Dr Richard Foster likens his work to solving a Rubik’s Cube – albeit one that is a lot more complex than the well-known puzzle. Before joining the University, he worked as a medicinal chemist in the pharmaceutical sector. But for the last twelve years, he’s been applying the skills gained in industry to help biologists and medical researchers at Leeds develop potential new drugs.
The ‘Rubik’s Cube’ he seeks to solve involves optimising drug compounds – changing their chemical structure to give them the properties needed to work well as a treatment for a specific disease or condition. These properties include the drug’s potency, toxicity and its pharmacokinetics: how long it lasts in the body and how easily it reaches the part of the body it needs to.
Each time you change the chemical structure of the compound to improve one of these properties, it will affect the others, sometimes positively but sometimes negatively, just like a Rubik’s cube.
Dr Foster explains: “Each time you change the chemical structure of the compound to improve one of these properties, it will affect the others, sometimes positively but sometimes negatively, just like a Rubik’s cube. It can take a long time and many iterations to get the equivalent of every side in just one colour: sufficient potency, minimal toxicity and the pharmacokinetics that you require.”
In vitro testing
To determine the properties of each promising compound, Dr Foster puts them through a series of tests. These check whether and to what extent the compound will block the action of the candidate protein – its potency. They can determine how soluble the compound is and how easily it will be metabolised – key to its longevity and behaviour in the body. All of these tests are done in vitro in the laboratory, to help identify the perfect compound while reducing as much as possible the necessary animal tests undertaken before a drug enters clinical trials.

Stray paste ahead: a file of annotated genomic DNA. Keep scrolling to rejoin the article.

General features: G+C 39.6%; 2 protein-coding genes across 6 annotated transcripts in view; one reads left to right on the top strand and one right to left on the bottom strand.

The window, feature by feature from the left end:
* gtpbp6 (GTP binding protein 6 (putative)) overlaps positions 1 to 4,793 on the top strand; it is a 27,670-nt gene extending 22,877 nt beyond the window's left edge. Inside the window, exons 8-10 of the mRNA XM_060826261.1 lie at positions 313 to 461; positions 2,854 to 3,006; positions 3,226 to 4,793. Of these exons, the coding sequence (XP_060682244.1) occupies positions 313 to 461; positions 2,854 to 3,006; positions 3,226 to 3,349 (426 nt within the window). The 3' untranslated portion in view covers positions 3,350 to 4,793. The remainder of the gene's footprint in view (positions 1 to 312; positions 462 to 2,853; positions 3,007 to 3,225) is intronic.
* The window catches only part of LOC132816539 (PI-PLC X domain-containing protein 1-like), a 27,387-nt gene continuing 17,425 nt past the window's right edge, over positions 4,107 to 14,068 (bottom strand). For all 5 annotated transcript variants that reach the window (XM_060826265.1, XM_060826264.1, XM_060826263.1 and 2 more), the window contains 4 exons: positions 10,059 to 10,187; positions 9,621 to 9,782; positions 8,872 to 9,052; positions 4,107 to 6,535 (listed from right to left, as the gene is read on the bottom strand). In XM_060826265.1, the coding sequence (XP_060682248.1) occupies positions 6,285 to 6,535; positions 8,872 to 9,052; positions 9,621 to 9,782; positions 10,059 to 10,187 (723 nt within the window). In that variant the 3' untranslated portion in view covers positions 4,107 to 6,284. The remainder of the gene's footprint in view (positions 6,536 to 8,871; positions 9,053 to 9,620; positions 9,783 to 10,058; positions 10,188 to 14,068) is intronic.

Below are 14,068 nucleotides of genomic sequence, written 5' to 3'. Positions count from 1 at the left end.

One of Dr Foster’s long-standing collaborations has seen him develop and test many different compounds in search of a new anticoagulant drug to combat thrombosis. This project is in collaboration with Professor Helen Philippou from the Leeds Institute of Cardiovascular and Metabolic Medicine in the Faculty of Medicine and Health.
Professor Philippou identified a protein, Factor Xiia, which she believed could play a role in prevention of thrombosis without the problematic side effect of abnormal bleeding. Currently, patients on anticoagulants, such as warfarin, have to be closely monitored to avoid the risk of excessive bleeding. Dr Foster, with other colleagues in medicinal chemistry, helped to identify a number of target compounds that would bind to and block the action of this protein. Since then, he has been working to optimize the compounds, and – through the spin out company LUNAC Therapeutics – hopes to see one of these progress to clinical trials.
Applying general principles
He is also applying the same techniques in collaborations with other University researchers to develop a drug to reduce blood pressure in the arteries in the lungs and a drug that aims to prevent the malaria parasite from reproducing. Dr Foster explains: “There are general principles within medicinal chemistry that we apply to change the molecular properties of the compound and the drug. Those principles can be applied irrespective of the drug target and the therapeutic area that we're working on. In industry, I worked primarily on the development of cancer drugs, but since coming to Leeds, I’ve worked on cardiovascular medicine and many other areas as well.”
There are general principles within medicinal chemistry that we apply to change the molecular properties of the compound and the drug.
Sometimes, Dr Foster works on compounds that are never intended to make it into clinical trials, but are for use solely in research. Providing scientists with a means of blocking a specific protein in the laboratory can help them to better understand the mechanism of a disease or biological process in the body. This can push the science forward and help in identifying other potential drug targets.
“In these cases, we don’t need to solve the Rubik’s cube, just make the compound good enough for research purposes, rather than perfect it,” says Dr Foster. “Though there’s always the chance that you do find something that could actually have potential as a drug treatment – and then that’s an added bonus.”
If you would like to discuss this area of research in more detail, please contact Dr Richard Foster.